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Kudos to svn for what it is. (was Re: general replies, last in thread?)

From: Eric W. Sink <eric_at_sourcegear.com>
Date: 2002-02-06 13:59:34 CET

Greg Stein writes:

> Our choices are not the same as yours. Leave it at that.

This whole conversation seems to be happening absent a
clear reminder of Subversion's goals and the laudable
degree to which the team has pursued them. This project
is an effort to develop a compelling replacement for
CVS. Everything else is out of scope.

It's not easy to keep a true focus. The svn team deserves
a pat on the back for the discipline to stay on task.

Every now and then, somebody comes along and wants to compare
their SCM tool to see which is bigger.

Wouldn't it be more appropriate to just suggest that Tom Lord
go have a nice argument with Larry McVoy? ;-)

Eric W. Sink
----- Original Message -----
From: "Greg Stein" <gstein@lyra.org>
To: "Tom Lord" <lord@regexps.com>
Cc: <dev@subversion.tigris.org>
Sent: Wednesday, February 06, 2002 4:51 AM
Subject: Re: general replies, last in thread?
> On Wed, Feb 06, 2002 at 04:17:43AM -0800, Tom Lord wrote:
> >
> >        However, I believe its one serious disadvantage is integration
> >        with applications. To create clients, custom tools, etc, those
> >        programs will need to spawn arch tools and talk via a
> >        pipe. Obviously doable, but I prefer linking to libraries and
> >        staying in a single process space.
> >
> > 1. Why that preference?  That would seem to be an unjustified
> >    prejudice.
> Sigh. Not a prejudice, just a preference (as I stated).
> >... [ comments w.r.t. my personal design preference ] ...
> >...
> > 2. If you insist, the arch repostiory, revision library, notifier,
> >    browser, and project tree structures are certainly amenable to
> >    single-process tools.  Because arch is so small, and built around a
> Sure, sure... Given a design, you can implement it however you'd like.
> Turing complete languages, and all that.
> >...
> > That's oversimplifying the problem.  The question of what diffs to
> > apply to what trees to accomplish a merge is non-trivial, particularly
> > in the case of branches which repeatedly merge back and forth from a
> > trunk, or trunks which repeatedly synchronize.
> >
> > Yes, I agree that SVN has a plausible set of primitive concepts
> > (though there's some tweaks I'd make) -- but looking at the
> > documentation and merging plans recently posted to this list, I don't
> > see a high level solution, yet.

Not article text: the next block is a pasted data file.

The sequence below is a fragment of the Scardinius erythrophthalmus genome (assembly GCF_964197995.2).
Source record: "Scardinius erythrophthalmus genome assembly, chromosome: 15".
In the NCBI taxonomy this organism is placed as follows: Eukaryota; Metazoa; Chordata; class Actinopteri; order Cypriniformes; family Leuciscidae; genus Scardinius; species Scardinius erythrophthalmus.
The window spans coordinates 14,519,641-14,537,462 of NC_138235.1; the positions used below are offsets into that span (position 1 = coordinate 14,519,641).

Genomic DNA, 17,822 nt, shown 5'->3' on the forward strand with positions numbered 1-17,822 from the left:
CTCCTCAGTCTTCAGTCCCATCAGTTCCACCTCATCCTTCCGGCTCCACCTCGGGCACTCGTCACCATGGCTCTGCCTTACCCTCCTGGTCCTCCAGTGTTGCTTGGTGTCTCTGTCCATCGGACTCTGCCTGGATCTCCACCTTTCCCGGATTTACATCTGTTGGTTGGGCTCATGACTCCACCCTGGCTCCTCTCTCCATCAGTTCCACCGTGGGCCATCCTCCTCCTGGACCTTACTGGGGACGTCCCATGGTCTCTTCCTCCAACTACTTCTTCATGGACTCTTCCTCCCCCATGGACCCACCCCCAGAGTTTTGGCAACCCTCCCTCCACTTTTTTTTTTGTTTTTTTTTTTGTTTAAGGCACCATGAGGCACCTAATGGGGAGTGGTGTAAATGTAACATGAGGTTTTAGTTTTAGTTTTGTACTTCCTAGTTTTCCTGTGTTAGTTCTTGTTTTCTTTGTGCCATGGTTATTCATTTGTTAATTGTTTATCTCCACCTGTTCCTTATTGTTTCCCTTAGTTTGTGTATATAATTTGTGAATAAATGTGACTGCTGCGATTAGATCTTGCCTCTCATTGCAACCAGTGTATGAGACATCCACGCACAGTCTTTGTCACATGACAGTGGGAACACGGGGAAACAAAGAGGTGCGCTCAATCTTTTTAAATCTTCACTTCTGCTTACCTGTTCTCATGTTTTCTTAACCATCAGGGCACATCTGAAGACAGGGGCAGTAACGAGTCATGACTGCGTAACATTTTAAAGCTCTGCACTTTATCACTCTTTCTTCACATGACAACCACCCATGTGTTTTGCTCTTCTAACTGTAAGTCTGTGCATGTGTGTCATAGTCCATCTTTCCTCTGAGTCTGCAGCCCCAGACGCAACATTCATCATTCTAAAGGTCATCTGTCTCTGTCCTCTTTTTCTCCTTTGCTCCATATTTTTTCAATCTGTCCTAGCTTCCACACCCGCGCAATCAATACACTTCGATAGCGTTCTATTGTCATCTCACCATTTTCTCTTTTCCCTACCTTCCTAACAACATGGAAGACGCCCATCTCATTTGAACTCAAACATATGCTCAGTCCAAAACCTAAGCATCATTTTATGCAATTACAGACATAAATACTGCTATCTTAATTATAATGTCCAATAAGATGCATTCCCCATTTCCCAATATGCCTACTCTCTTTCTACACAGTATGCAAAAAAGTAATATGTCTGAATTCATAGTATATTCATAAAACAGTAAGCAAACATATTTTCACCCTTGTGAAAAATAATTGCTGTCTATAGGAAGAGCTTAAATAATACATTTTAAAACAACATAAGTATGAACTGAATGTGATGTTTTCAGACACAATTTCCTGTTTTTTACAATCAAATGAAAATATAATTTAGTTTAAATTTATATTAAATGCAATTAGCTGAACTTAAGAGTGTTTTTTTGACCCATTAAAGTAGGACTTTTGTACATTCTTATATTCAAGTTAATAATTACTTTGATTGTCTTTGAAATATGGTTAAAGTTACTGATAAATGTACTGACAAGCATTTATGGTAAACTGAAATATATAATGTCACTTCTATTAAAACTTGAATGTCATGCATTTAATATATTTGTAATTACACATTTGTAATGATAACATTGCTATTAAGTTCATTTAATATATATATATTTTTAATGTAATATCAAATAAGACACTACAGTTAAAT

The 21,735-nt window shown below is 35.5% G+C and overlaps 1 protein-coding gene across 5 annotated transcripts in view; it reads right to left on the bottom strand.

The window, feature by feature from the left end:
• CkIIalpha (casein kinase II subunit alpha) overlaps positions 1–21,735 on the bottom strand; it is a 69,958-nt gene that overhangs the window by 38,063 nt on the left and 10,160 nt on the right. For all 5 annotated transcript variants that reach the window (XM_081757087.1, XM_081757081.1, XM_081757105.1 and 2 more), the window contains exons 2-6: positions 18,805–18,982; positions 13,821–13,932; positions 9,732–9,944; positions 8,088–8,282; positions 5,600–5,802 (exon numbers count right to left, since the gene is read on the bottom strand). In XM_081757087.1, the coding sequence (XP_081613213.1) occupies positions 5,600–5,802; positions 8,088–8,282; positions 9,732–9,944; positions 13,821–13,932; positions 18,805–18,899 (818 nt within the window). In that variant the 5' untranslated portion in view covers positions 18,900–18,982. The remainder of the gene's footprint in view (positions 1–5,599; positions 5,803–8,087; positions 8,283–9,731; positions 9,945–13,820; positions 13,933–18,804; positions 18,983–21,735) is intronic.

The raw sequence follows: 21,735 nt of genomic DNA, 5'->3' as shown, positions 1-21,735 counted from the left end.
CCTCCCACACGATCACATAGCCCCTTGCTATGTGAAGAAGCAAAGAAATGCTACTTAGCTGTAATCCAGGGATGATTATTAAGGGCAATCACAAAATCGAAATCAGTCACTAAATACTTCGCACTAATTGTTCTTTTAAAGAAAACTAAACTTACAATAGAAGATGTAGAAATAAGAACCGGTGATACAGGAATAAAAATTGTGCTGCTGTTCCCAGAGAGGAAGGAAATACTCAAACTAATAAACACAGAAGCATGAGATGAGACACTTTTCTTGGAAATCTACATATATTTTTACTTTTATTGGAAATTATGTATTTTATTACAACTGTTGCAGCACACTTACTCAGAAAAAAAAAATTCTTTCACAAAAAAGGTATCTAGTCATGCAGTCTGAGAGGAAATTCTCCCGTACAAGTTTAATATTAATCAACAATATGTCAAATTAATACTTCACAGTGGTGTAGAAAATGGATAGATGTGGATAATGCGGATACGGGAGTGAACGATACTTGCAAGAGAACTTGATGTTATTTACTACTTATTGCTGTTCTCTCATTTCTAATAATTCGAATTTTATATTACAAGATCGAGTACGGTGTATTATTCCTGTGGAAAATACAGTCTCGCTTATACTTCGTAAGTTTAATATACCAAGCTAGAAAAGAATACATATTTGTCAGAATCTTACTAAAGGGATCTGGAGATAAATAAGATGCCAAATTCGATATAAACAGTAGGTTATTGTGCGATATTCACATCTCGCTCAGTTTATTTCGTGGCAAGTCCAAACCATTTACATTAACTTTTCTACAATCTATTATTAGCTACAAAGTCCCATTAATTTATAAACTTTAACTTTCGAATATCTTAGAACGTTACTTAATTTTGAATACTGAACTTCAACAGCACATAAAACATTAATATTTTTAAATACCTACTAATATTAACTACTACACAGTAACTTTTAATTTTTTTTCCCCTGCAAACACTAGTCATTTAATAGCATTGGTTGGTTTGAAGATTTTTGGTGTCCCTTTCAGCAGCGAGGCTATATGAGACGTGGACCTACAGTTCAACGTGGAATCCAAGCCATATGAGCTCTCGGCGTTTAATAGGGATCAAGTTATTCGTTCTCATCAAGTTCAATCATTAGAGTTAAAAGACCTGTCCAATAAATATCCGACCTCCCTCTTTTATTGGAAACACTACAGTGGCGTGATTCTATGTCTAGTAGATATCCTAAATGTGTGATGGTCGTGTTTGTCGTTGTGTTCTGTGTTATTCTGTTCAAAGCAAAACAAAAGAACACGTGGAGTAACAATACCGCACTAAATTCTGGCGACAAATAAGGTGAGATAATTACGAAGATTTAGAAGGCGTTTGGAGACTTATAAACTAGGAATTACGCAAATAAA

> Look. Now you're just getting annoying. First, you said:
>   "One problem that I perceive in the design of Subversion is that,
>    very late in the game, you're wondering about the semantics of
>    branches and merging -- by contrast, arch ..."
> I said that we had a design figured out for a while now, and have been
> talking about our implementation. But now you slam on our design choices
> with things like "oversimplifying" and "primitive" and "don't see a high
> level solution", etc.
> Our choices are not the same as yours. Leave it at that.
> We've chosen a simpler model of merges for our Version 1.0 release. The
> basic, conceptual mechanics of our merge design have been solid for at
> a year.
> (we spec'd out a lot of merge issues last year in chicago, where we also
>  compared/contrasted SVN against a changeset engine and its semantics)
> >...
> >     Euh... I think you have a bit to learn about WebDAV. In particular,
> >     out Workspaces, Baselines, and Activity Sets. Those concepts all
deal with
> >     entire sets of changes, manipulating them, merging them together,
> >
> > What of distributions?  Multi-package configurations?  ChangeLogs?
> > Surely a revision control system browser for programmers should relate
> > those pieces.  Looking towards the future, what of bug database
> > synchronization?  It is true that I am not a WebDAV expert, but am I
> > wrong in believing that it was not designed for software management,
> > but rather for a less specific space of revisioned documents?
> WebDAV and DeltaV are *protocols*. That's the first thing you should
> That said, DeltaV is about how to perform version control operations. Its
> model, and the operations on that model, incorporate many aspects of
> configuration management. Software is one application of that, but it
> the whole gamut. And it *does* deal with configurations, not just single
> documents. My comment re: Workspaces, Baselines, etc was specifying to
> you towards its configuration mgmt aspects.
> Many of the questions you raise are at the application level, not at the
> network protocol level.
> -g
> --
> Greg Stein, http://www.lyra.org/
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Received on Sat Oct 21 14:37:04 2006

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